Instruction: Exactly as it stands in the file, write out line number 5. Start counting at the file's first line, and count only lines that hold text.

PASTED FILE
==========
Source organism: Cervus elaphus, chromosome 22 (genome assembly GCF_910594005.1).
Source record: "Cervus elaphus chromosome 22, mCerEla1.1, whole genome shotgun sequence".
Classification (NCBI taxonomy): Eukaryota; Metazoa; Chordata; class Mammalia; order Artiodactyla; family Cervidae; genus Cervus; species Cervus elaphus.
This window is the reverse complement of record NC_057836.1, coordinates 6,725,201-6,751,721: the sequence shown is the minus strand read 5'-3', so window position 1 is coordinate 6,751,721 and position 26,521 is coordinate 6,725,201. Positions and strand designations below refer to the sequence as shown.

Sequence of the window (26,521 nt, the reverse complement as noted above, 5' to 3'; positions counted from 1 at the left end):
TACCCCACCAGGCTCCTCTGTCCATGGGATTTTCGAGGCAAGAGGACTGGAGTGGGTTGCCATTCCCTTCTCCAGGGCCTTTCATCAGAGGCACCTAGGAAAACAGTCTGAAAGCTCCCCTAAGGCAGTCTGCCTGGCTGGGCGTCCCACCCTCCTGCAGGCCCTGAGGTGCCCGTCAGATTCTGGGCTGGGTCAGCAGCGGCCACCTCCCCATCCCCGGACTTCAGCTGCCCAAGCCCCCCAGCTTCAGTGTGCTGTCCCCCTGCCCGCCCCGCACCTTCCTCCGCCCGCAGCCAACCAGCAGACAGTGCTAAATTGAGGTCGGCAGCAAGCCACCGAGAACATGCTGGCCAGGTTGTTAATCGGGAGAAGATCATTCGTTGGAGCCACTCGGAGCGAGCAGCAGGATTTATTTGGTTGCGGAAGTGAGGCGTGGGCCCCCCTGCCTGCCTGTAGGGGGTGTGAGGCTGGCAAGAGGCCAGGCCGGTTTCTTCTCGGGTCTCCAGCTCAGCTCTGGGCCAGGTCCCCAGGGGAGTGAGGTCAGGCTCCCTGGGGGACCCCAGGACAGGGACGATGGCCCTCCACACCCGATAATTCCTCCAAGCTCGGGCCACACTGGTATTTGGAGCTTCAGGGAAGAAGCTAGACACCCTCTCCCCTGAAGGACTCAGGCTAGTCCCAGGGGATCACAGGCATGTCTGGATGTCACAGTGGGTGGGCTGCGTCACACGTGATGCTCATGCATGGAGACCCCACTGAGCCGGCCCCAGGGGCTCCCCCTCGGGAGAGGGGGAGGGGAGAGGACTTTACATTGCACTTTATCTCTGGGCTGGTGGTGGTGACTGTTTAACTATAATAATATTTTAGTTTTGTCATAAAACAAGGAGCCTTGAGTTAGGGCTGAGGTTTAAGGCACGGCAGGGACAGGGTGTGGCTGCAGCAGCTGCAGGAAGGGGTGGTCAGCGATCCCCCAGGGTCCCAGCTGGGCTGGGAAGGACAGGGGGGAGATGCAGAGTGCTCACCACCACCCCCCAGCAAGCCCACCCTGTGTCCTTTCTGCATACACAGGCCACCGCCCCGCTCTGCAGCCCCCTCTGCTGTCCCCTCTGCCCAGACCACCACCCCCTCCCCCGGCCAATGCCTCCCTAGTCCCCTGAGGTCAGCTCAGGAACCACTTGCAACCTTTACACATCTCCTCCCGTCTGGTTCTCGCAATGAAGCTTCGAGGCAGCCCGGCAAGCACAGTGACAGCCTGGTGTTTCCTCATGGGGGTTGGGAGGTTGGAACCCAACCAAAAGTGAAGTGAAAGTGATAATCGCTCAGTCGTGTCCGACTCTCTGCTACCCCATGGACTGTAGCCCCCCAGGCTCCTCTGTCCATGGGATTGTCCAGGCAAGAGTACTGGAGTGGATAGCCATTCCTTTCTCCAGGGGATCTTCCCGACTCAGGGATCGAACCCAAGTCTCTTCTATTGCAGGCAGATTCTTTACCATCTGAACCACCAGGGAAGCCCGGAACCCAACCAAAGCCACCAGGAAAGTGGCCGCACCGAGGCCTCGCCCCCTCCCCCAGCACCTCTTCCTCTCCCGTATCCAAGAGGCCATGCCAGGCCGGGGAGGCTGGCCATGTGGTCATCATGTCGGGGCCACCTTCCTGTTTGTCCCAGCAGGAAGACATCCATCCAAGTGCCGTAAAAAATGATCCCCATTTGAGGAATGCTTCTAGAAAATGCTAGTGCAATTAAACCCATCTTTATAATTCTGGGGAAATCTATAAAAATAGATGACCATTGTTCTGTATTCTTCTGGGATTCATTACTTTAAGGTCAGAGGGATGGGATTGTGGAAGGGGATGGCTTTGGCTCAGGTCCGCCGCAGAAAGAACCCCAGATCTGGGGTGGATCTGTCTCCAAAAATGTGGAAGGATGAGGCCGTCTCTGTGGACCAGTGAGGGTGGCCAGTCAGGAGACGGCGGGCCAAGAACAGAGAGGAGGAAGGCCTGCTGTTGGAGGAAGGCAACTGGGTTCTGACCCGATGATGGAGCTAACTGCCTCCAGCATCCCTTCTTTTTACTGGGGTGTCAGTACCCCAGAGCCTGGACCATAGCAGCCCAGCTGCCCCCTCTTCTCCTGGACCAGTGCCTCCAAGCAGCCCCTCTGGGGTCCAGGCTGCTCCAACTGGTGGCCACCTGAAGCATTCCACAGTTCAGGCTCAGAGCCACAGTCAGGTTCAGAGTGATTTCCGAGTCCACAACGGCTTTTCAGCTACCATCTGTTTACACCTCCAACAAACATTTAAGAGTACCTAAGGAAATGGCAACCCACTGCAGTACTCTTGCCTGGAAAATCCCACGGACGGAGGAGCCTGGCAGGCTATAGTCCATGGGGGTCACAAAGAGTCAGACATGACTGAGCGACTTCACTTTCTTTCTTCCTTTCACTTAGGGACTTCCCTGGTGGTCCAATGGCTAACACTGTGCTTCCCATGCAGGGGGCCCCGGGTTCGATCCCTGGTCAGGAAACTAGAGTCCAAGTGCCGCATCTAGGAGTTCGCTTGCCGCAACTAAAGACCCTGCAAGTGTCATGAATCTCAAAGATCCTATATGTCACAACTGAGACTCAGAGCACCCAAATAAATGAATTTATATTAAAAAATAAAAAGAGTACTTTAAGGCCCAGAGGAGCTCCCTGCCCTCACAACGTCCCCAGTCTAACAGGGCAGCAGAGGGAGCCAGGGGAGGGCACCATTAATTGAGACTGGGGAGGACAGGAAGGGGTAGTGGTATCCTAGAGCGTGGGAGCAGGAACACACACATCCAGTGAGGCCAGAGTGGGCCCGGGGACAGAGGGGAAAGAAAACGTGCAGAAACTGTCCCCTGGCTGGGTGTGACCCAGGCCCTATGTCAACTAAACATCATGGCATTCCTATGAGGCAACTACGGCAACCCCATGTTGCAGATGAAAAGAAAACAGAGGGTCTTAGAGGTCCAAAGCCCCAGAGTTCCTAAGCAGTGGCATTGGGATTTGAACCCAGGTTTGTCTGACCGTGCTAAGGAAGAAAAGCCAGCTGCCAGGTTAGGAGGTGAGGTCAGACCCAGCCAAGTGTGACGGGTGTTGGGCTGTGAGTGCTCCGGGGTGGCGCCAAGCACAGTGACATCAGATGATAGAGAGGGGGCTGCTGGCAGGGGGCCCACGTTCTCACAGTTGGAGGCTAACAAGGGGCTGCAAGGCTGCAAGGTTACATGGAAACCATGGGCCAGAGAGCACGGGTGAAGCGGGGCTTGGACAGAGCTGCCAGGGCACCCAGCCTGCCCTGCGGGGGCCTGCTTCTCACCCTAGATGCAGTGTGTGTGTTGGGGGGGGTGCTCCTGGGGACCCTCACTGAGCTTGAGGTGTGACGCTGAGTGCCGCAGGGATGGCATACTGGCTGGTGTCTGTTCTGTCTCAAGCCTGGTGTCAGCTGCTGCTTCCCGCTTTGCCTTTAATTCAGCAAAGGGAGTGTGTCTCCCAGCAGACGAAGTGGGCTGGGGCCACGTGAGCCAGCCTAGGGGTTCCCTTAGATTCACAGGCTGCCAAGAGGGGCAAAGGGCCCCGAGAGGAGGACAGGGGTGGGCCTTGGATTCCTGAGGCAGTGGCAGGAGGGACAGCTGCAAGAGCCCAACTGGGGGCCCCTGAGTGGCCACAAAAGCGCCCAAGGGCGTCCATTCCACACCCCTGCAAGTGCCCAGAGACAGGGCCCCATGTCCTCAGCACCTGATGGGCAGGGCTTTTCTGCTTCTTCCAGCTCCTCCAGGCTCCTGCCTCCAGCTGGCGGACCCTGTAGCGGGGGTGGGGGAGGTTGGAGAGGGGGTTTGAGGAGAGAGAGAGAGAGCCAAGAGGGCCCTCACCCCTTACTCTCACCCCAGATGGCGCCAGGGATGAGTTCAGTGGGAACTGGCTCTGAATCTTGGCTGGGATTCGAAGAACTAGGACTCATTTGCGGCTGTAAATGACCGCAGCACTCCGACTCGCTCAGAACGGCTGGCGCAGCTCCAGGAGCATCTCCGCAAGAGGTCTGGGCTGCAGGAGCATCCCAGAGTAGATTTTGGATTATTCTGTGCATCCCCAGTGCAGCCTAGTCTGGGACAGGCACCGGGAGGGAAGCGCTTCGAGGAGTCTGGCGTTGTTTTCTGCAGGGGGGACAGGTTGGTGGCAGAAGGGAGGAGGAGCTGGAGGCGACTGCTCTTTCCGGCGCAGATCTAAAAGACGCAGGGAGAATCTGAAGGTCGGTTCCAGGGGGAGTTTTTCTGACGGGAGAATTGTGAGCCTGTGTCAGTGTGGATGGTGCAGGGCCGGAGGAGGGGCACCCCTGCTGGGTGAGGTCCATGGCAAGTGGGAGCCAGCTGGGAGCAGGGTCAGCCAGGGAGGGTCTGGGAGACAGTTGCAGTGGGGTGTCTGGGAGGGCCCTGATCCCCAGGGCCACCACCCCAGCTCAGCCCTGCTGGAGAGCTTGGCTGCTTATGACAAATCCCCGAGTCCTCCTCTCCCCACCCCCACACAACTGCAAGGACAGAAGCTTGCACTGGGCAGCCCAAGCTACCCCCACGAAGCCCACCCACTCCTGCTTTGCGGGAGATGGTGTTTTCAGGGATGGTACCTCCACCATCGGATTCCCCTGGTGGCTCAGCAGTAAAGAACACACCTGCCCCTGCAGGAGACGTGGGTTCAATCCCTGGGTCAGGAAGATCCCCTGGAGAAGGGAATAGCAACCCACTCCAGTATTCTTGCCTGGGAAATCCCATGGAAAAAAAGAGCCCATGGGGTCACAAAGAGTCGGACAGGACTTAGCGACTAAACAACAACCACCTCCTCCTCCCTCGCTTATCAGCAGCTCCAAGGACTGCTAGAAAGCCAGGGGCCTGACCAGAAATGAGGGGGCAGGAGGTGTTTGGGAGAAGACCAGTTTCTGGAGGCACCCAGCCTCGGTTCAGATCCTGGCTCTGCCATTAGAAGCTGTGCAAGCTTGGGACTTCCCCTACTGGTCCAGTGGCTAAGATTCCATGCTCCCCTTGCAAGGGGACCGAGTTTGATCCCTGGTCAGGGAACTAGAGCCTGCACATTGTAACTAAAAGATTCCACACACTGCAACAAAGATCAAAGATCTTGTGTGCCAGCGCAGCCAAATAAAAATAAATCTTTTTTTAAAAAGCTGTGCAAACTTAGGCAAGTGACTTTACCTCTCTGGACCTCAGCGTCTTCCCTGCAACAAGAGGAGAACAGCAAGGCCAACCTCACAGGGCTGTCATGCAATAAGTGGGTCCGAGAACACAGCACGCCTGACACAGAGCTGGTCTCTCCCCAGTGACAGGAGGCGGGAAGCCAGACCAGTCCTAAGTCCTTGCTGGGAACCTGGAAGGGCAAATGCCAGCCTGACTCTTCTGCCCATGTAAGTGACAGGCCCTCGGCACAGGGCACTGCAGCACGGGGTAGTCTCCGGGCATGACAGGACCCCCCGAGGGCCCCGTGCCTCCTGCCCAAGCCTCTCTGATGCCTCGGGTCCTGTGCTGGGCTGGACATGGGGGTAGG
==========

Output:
Sequence of the window (26,521 nt, the reverse complement as noted above, 5' to 3'; positions counted from 1 at the left end):